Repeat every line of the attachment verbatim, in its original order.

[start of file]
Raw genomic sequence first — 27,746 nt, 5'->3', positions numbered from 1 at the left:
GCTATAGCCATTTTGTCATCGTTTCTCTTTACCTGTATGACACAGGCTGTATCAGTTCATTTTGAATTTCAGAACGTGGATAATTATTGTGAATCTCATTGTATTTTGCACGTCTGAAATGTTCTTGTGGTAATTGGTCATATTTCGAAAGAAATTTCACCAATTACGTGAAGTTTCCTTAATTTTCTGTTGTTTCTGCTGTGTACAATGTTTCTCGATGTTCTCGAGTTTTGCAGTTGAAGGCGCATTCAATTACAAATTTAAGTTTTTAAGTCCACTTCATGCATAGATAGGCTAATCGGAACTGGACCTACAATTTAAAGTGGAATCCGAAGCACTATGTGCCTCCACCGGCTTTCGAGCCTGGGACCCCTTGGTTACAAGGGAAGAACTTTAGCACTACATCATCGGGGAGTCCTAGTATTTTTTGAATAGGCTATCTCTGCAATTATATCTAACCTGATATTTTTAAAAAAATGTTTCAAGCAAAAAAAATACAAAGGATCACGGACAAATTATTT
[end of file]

Raw genomic sequence first — 27,746 nt, 5'->3', positions numbered from 1 at the left:
GCTATAGCCATTTTGTCATCGTTTCTCTTTACCTGTATGACACAGGCTGTATCAGTTCATTTTGAATTTCAGAACGTGGATAATTATTGTGAATCTCATTGTATTTTGCACGTCTGAAATGTTCTTGTGGTAATTGGTCATATTTCGAAAGAAATTTCACCAATTACGTGAAGTTTCCTTAATTTTCTGTTGTTTCTGCTGTGTACAATGTTTCTCGATGTTCTCGAGTTTTGCAGTTGAAGGCGCATTCAATTACAAATTTAAGTTTTTAAGTCCACTTCATGCATAGATAGGCTAATCGGAACTGGACCTACAATTTAAAGTGGAATCCGAAGCACTATGTGCCTCCACCGGCTTTCGAGCCTGGGACCCCTTGGTTACAAGGGAAGAACTTTAGCACTACATCATCGGGGAGTCCTAGTATTTTTTGAATAGGCTATCTCTGCAATTATATCTAACCTGATATTTTTAAAAAAATGTTTCAAGCAAAAAAAATACAAAGGATCACGGACAAATTATTT